• At 11a.m. BST we held a minute’s silence to officially mark the bicentenary of Jane Austen’s death and to reflect on Jane’s life and works.
  • Just after our minute’s silence, micro-artist Graham Short presented us with a fifth Jane Austen £5 note, which he had engraved especially for the Centre. Graham caused a media storm last year, when he put into circulation four £5 notes which he had engraved with miniature portraits of Jane Austen, each valued at £50,000. His special fifth £5 note is now on display in the Centre.
  • After the presentation, Graham Short and some of the Jane Austen Centre guides popped upstairs to the Regency Tearooms for media interviews. (We’ll share some of our best bits with you in next week’s Jane Austen News).

Continue reading Jane Austen News – Issue 76

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Jane Austen News – Issue 65

What’s the Jane Austen News this week?  

 A Fifth Jane Austen Note Is Coming To The Centre!  

Since his incognito visit to the Jane Austen Centre in March, speculation has been high that micro-engraver Graham Short spent a fifth Jane Austen five pound note (despite the original news that only four had been made and spent last year). Rumours that a fifth note had been spent and was now ‘on the loose’ were fuelled further by the confirmation from Graham’s team that a fifth note had indeed been made.

As Mr Short was not recognised until the end of his visit to the Centre and Regency tearooms, it had been thought that he had spent the five pound note and the Centre had unknowingly given it to a customer in change. However, it has now been revealed that the fifth five pound note is not somewhere in general circulation, but is in fact going to be gifted to the Centre by Mr Short!!

Mr Short told BBC Radio Bristol he would presenting the note to the Jane Austen Centre as a framed gift to mark the 200th anniversary of the author’s death. He will be returning to Bath on the 18th of July with the note, which he has said “will be framed with glass on the back and the front so you can see through it.”

The note, like the other four, has a small portrait of Jane on it, along with a quote from one of her famous novels. The one to be presented to the Centre is from Persuasion and reads: ‘You pierce my soul, I am half agony, half hope.’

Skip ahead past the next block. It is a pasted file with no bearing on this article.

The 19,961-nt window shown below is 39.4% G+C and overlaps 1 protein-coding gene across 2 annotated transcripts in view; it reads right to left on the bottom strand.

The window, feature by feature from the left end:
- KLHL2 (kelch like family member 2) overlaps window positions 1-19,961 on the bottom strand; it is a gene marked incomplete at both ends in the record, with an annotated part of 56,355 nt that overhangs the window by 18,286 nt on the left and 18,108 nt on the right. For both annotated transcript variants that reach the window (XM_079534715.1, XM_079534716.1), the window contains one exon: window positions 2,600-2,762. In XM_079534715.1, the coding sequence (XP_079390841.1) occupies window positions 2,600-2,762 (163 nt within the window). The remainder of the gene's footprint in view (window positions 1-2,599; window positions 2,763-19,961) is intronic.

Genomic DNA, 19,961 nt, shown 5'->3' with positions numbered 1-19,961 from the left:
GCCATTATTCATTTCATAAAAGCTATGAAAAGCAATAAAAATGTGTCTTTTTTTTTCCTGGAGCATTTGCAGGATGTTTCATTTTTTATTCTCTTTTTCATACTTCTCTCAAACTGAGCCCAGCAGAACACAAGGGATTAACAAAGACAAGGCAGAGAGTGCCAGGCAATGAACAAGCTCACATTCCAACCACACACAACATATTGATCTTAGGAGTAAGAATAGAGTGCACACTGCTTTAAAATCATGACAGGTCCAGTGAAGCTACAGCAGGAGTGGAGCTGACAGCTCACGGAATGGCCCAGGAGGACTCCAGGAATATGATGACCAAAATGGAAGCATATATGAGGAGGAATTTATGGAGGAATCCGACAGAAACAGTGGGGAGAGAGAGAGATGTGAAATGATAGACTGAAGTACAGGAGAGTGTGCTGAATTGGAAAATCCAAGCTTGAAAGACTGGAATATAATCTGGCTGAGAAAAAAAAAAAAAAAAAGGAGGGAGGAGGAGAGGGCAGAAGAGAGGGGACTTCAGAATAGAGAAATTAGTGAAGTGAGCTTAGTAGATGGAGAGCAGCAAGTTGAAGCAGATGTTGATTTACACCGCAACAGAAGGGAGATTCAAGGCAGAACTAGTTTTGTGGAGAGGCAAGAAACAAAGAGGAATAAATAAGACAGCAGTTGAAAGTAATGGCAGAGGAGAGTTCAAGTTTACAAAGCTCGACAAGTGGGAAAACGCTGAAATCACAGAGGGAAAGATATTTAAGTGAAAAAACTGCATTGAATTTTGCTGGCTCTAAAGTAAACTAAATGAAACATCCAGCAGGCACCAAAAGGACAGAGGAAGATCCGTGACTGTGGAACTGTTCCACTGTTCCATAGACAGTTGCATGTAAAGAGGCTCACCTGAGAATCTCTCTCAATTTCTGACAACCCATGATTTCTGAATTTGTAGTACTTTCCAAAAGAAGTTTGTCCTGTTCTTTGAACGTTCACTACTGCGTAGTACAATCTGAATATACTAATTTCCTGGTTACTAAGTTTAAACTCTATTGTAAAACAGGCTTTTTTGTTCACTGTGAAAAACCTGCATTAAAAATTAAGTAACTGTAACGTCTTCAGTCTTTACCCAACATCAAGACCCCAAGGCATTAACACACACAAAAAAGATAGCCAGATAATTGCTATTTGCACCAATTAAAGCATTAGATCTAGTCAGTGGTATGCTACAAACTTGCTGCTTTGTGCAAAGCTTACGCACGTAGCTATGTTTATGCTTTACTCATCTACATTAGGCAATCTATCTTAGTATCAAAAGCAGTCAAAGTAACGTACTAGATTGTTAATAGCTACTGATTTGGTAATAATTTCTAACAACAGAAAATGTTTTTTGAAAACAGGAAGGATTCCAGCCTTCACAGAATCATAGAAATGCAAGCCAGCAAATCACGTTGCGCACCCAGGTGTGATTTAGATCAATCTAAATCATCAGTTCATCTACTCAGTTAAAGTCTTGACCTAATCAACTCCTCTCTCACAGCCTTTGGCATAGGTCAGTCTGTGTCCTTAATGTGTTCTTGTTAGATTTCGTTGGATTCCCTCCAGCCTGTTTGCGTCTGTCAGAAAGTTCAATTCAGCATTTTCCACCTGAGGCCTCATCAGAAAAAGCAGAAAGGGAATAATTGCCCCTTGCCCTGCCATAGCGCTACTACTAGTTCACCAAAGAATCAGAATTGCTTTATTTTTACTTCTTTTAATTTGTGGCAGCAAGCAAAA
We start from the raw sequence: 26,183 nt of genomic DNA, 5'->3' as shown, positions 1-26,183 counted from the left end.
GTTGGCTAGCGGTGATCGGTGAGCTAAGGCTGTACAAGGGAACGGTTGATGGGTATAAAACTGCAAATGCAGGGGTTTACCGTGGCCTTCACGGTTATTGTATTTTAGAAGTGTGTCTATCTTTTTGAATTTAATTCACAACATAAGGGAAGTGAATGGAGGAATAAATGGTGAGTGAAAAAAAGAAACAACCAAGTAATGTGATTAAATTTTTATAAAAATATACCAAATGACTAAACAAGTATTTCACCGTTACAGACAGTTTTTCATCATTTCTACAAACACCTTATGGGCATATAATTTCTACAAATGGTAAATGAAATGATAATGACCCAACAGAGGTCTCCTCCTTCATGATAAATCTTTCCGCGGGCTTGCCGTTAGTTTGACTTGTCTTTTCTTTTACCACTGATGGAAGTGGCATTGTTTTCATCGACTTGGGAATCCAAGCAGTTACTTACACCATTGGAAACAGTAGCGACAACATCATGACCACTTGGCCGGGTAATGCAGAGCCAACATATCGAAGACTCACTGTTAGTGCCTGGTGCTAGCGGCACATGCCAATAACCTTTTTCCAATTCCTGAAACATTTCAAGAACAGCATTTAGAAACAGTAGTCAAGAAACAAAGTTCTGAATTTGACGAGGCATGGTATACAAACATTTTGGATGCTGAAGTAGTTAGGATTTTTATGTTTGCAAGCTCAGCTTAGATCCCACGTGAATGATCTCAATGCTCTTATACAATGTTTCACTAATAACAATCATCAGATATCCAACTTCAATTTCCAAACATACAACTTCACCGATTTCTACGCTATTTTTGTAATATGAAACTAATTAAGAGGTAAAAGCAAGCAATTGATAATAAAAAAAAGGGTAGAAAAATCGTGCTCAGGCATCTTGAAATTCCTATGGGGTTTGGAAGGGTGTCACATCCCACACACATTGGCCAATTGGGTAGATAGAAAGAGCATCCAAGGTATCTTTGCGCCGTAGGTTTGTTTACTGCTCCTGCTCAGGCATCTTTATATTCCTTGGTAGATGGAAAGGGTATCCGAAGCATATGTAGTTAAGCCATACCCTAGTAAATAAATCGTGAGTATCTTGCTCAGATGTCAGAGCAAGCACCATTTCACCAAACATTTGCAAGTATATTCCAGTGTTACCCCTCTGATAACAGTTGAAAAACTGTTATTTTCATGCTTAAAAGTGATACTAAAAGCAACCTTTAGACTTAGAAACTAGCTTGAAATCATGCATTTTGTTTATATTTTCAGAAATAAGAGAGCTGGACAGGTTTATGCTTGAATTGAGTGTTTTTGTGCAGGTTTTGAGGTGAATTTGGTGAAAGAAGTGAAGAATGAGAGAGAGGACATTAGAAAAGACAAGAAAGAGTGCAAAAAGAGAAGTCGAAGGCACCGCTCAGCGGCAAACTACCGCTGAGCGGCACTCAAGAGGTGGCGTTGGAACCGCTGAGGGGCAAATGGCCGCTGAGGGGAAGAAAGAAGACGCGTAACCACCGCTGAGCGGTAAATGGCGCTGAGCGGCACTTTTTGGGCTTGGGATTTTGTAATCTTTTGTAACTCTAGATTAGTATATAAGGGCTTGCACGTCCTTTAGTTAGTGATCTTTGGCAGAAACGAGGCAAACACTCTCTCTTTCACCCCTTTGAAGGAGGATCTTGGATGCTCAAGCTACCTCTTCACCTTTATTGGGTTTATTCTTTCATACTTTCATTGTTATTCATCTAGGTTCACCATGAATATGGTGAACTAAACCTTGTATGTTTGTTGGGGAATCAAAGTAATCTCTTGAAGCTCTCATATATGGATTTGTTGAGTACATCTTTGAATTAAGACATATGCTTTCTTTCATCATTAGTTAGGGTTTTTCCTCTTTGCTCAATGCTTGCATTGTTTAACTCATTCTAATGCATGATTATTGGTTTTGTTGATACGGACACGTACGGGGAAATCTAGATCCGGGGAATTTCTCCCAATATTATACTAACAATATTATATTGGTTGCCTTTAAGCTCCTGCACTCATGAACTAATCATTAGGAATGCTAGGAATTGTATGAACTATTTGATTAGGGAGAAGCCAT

At the Jane Austen News we’re delighted and honoured, and greatly looking forward to welcoming Graham back to Bath this July! Plus, in addition to this visit, Mr Short will be back in Bath this September in order to talk about his work at the annual International Jane Austen Festival in Bath (8th – 17th September).


A.A. Milne’s Darcy – More Eeyore Than Phwoar?

In a new book about Austen’s influence on cinema, details have been given of how Pride and Prejudice came within a whisker of being adapted for the screen by A.A. Milne. Milne hoped his script would become the text for the first film production of the classic novel. However, it was pipped to the post by an American production that Milne did not find out about until the day he finished his own script.

Paula Byrne, the author of the new book called The Genius of Jane Austen, said that Milne’s adaptation, while not so heavily centred on the love story between Darcy and Elizabeth, had a “better understanding of Austen as social satirist, verbal ironist and daughter of the muse of comedy as opposed to sentiment”. The 1940s production (starring Greer Garson and Laurence Olivier) which was made instead of Milne’s vision, was much more focused on the heartthrob than on the harsh truths of the era. Byrne said that Milne had made his story “not quite so romantic”. In fact, in the final scene of his play Milne had opted for a “touching one between father and daughter, not a romantic union between Elizabeth and Darcy”.

Just imagine how different things might have been for Mr Darcy today had he first been more of a sombre Eeyore than a smouldering Olivier!

Continue reading Jane Austen News – Issue 65

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Jane Austen News – Issue 63

The Jane Austen News is a copycat may be on the loose!

What’s the Jane Austen News this week?  

 A Jane Austen Copycat On The Loose 

Last year, micro-engraver Graham Short made headlines by releasing four unique £5 notes in general circulation for people to find in a Willy-Wonka style treasure hunt. Each was engraved with a miniature portrait of Jane Austen, and an Austen quote, and are thought to be worth around £50,000 each. Three have been found, but one of the notes, the one released in England, is yet to be found. However, recently businesswoman Joy Timmins, 48, had high hopes she had snared one of the notes in her hometown of Melton Mowbray, Leicestershire. But, instead of finding classic quotes from Pride and Prejudice, Emma or Mansfield Park, Joy’s fiver had the cryptic engraving: “Look for serial number AL22171910”.

Joy’s unusual find has sparked theories that there may be a copycat engraver offering clues to find other valuable notes– or it might just be someone creating a bit of mischief. Whatever the answer, at the Jane Austen News we’re looking forward to seeing if anyone does find AL22171910, and if they do, if there is something special about it. As are Graham Short and his representatives who had this to say on the subject: